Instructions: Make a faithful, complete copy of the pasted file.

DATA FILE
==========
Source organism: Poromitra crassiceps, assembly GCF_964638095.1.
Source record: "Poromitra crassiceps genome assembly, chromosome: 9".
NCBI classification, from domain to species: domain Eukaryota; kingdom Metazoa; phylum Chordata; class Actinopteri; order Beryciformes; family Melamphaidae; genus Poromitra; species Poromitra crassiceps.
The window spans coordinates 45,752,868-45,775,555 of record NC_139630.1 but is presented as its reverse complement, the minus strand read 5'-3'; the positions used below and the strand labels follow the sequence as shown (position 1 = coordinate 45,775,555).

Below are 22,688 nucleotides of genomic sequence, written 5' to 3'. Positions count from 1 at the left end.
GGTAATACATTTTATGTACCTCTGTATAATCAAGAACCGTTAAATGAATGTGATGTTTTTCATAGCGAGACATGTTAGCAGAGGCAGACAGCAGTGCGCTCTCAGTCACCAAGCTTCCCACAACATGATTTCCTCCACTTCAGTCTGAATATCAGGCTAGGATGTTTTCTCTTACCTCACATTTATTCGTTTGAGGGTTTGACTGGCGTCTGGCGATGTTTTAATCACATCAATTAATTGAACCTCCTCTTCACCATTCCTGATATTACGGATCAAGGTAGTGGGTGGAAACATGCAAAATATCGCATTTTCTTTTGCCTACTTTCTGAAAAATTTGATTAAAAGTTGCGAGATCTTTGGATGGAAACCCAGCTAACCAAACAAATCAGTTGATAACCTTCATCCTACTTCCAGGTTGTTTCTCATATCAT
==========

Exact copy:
Source organism: Poromitra crassiceps, assembly GCF_964638095.1.
Source record: "Poromitra crassiceps genome assembly, chromosome: 9".
NCBI classification, from domain to species: domain Eukaryota; kingdom Metazoa; phylum Chordata; class Actinopteri; order Beryciformes; family Melamphaidae; genus Poromitra; species Poromitra crassiceps.
The window spans coordinates 45,752,868-45,775,555 of record NC_139630.1 but is presented as its reverse complement, the minus strand read 5'-3'; the positions used below and the strand labels follow the sequence as shown (position 1 = coordinate 45,775,555).

Below are 22,688 nucleotides of genomic sequence, written 5' to 3'. Positions count from 1 at the left end.
GGTAATACATTTTATGTACCTCTGTATAATCAAGAACCGTTAAATGAATGTGATGTTTTTCATAGCGAGACATGTTAGCAGAGGCAGACAGCAGTGCGCTCTCAGTCACCAAGCTTCCCACAACATGATTTCCTCCACTTCAGTCTGAATATCAGGCTAGGATGTTTTCTCTTACCTCACATTTATTCGTTTGAGGGTTTGACTGGCGTCTGGCGATGTTTTAATCACATCAATTAATTGAACCTCCTCTTCACCATTCCTGATATTACGGATCAAGGTAGTGGGTGGAAACATGCAAAATATCGCATTTTCTTTTGCCTACTTTCTGAAAAATTTGATTAAAAGTTGCGAGATCTTTGGATGGAAACCCAGCTAACCAAACAAATCAGTTGATAACCTTCATCCTACTTCCAGGTTGTTTCTCATATCAT